Cruise Ship Law, Maritime Matter of the Week

Is Mobile the Next Cruise Ship Destination?


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Lipcon, Margulies, Alsina & Winkleman, P.A. is comprised of attorneys that are nationally-recognized industry leaders in the field of maritime and admiralty law. Our team of lawyers has over a century of combined experience, has successfully handled over 3,000 cases, and has recovered over 300 million dollars in damages for our clients.

Cruise shipOur cruise lawyers have witnessed many instances in which the cruise industry has done something out of the ordinary. Sometimes liners may cancel itineraries or certain ports of call based on their lack of popularity, while other times, they may scruff a port despite it being a fan favorite. The Port of Mobile in Alabama has certainly wavered in its appeal to the cruise industry over the years, but following some recent accidents at sea, many have been left to wonder if Mobile may become the next major cruise ship port.

Although the Port of Mobile has never been as popular as say, Miami or Fort Lauderdale, it has certainly been the terminal of choice for Carnival Cruise Line following two maritime accidents this year. Carnival diverted the Triumph vessel to the Port of Mobile after the ship was disabled by a fire in February – despite the fact that the port of Progreso, Mexico was a few hundred miles closer. And most recently, another Carnival ship, the Conquest, was diverted to Mobile from New Orleans when part of the Mississippi River was closed off following a tugboat accident on Sunday.

Could the actions of the cruise line be purely coincidental, or does the “Fun Ship” have something else in mind? Can the world’s largest cruise company actually be considering Mobile as a possible homeport for its vessels again after a two-year absence?

While it may not be busy with cruise ship traffic as of late, Mobile currently serves as one of the most popular ports for commercial vessels. Due to the fact that it is a deep water port – the only one in Alabama – Mobile is a favored destination for many large cargo ships and barges. It is the largest port in the U.S. for the transportation of break bulk forest products and is also a major coal export terminal.  Additionally, the port has undergone several renovations in the past 13 years, with port authorities spending nearly $500 million to expand and improve terminals to better accommodate both bulk and break bulk commodities.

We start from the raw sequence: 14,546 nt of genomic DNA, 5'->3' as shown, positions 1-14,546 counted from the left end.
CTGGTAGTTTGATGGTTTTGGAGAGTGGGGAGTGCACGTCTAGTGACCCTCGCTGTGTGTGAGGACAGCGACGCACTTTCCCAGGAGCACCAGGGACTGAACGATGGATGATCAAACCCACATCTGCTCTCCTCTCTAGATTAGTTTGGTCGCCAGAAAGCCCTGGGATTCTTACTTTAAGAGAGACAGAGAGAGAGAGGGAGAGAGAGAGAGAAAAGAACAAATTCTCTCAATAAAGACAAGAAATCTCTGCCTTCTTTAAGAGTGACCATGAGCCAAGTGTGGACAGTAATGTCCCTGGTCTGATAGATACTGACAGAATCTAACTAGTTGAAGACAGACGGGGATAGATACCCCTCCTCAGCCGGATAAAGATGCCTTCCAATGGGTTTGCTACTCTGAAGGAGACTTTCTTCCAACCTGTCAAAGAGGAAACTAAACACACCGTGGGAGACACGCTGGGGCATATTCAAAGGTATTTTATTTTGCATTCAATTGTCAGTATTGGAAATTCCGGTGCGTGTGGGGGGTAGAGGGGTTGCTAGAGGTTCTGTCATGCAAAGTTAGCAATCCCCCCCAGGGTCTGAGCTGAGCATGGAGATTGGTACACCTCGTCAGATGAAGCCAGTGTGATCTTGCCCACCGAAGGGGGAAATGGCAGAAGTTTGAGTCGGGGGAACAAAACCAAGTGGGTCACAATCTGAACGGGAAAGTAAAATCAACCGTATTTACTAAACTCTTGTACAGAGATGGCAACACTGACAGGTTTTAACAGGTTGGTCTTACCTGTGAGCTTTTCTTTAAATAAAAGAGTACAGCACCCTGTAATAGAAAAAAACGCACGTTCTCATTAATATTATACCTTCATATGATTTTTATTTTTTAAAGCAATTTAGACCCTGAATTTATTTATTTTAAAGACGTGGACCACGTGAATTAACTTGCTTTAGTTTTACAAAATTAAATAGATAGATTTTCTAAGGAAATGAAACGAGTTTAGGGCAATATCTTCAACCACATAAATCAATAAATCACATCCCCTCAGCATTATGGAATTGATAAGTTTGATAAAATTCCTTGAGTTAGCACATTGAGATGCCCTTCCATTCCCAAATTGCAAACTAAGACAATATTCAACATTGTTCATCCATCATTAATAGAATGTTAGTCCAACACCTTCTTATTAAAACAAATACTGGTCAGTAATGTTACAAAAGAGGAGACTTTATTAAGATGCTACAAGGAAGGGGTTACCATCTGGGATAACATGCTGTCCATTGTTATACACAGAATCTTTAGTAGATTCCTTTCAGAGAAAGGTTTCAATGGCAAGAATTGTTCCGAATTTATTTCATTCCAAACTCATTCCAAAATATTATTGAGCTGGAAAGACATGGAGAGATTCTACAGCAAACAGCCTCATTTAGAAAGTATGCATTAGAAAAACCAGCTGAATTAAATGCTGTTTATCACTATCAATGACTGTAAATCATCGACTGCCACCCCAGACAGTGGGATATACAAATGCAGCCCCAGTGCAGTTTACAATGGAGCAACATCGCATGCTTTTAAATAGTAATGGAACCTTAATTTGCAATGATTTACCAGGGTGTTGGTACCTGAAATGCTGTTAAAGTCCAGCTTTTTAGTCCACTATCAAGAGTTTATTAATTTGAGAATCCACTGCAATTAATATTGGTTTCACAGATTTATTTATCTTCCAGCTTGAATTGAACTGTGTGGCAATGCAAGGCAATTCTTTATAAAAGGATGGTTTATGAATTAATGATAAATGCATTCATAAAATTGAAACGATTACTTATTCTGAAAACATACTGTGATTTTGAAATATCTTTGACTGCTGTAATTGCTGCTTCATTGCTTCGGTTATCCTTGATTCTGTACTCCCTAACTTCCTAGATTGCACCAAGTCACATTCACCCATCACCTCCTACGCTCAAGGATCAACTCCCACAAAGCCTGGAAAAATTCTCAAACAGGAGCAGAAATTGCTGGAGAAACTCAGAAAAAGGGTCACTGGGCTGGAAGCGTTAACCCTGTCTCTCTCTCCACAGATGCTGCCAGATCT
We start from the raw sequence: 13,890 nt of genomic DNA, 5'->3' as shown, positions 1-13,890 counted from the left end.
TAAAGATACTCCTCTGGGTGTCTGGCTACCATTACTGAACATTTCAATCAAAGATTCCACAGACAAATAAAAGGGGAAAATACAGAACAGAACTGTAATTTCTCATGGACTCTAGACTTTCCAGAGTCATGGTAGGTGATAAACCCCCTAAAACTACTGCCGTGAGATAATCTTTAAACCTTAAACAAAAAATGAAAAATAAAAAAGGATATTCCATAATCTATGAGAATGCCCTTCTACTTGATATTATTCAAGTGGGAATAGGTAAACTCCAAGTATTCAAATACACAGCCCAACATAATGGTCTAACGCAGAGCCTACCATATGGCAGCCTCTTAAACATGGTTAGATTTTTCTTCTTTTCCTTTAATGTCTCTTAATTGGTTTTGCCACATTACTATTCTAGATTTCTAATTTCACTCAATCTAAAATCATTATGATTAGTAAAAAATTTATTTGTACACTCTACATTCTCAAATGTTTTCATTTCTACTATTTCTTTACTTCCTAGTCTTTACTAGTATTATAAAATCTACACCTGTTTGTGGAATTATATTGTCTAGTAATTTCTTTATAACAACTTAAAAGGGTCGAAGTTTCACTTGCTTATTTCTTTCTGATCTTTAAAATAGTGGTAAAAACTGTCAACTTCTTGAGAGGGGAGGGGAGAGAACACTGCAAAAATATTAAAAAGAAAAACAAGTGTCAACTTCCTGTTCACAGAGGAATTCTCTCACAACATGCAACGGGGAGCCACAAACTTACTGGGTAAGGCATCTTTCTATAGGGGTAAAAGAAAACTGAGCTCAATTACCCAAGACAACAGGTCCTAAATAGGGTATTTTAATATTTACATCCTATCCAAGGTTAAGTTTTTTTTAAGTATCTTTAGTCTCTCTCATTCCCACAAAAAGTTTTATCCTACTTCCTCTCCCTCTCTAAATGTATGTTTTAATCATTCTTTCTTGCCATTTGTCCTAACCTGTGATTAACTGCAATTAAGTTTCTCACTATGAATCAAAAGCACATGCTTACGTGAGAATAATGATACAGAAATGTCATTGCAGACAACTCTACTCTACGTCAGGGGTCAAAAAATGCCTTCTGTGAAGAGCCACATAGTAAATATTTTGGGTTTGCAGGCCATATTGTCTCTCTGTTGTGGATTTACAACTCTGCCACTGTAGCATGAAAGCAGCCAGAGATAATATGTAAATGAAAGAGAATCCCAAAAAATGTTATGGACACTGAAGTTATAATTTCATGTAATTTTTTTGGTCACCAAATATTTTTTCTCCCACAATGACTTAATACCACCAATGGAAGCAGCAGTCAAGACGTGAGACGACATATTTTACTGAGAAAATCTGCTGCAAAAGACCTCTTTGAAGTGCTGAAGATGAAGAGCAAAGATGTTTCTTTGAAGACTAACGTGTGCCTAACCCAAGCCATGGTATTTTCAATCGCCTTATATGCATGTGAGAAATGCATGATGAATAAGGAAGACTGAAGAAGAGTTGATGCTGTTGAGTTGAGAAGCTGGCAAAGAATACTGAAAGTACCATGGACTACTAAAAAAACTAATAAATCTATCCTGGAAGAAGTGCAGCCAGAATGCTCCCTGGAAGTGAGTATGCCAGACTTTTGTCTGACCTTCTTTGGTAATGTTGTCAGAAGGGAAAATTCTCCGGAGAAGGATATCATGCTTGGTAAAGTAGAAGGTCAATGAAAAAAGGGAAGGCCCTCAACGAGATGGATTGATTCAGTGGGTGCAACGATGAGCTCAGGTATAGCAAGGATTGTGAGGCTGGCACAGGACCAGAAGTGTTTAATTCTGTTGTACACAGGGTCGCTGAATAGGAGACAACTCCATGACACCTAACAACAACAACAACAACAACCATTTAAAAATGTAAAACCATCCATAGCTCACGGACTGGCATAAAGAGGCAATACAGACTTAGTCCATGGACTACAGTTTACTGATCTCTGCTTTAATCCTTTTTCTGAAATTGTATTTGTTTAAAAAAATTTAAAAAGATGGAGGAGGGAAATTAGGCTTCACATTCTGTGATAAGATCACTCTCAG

Yet, aside from its commercial appeal, Mobile has never been a popular homeport for cruise ships – or popular destination for cruise travelers for that matter. With nearby Florida ports appealing to the interest of cruisers not only because of their more expansive itinerary offers, but because the ports themselves are attractive for tourists looking to explore new and interesting locations, Mobile has fallen back in the shadows and has become abandoned by the cruise industry.

The port was actually once regularly used by Carnival Cruise Line, serving as the homeport for the Elation, but the cruise line decided to reposition the ship to New Orleans in October 2011. Since then, the cruise terminal in the Port of Mobile has been basically abandoned, aside from serving as a stop for both the Triumph and Conquest ships.

Conquest guests who were diverted to the port actually reported a pleasant experience, but since the city has spent most of its resources accommodating to commercial vessels instead of trying to increase the port’s appeal for cruise lines, Mobile has basically fallen off the map for the cruise industry.

The $25 million cruise terminal may very well emerge as the next big cruise port in the U.S., but port authorities are going to have to step up their efforts if they want not just Carnival back, but to recruit other, newer ships as well.

The multibillion-dollar cruise industry is not going to waste its time – or money – homeporting ships in the Port of Mobile unless it can make some sort of profit. The fact that it was able to accommodate the 953-foot Conquest is impressive, since many of the newer ships that are being built are well over 1,000-feet long. But demonstrating that it can accommodate large ships is only a start. Officials are also going to have to work on tactics to capture the interest of tourists, including devising exciting shore excursion ideas and setting up shops near the port where travelers can purchase souvenirs.

Cruise travelers want an exciting and memorable experience, and that is exactly what port authorities need to focus on if they want to stand a chance against the nation’s most popular terminals.

According to city Mayor Sam Jones, officials have been working diligently to recruit cruise ships to Mobile and so far, two lines have allegedly expressed interest. Jones and other city policymakers recently met with cruise officials in Miami to further discuss the matter and the mayor seems confident in his ability to bring at least one ship to the port.

But aside from increasing its fun appeal, Mobile authorities should also be working on improving port safety in order to prevent accidents at the terminal. We cannot count the number of times in which our cruise lawyers have represented both passengers and crew members who have been injured because of a lack of safety at a port before even stepping onto the vessel.  And given the increasing rate of cruise accidents, it’s important for Mobile to market its port as a safe location for vacationers in order to appeal to the now very wary nation of cruise travelers following the series of accidents and mechanical malfunctions that have befallen the industry in the past two years.

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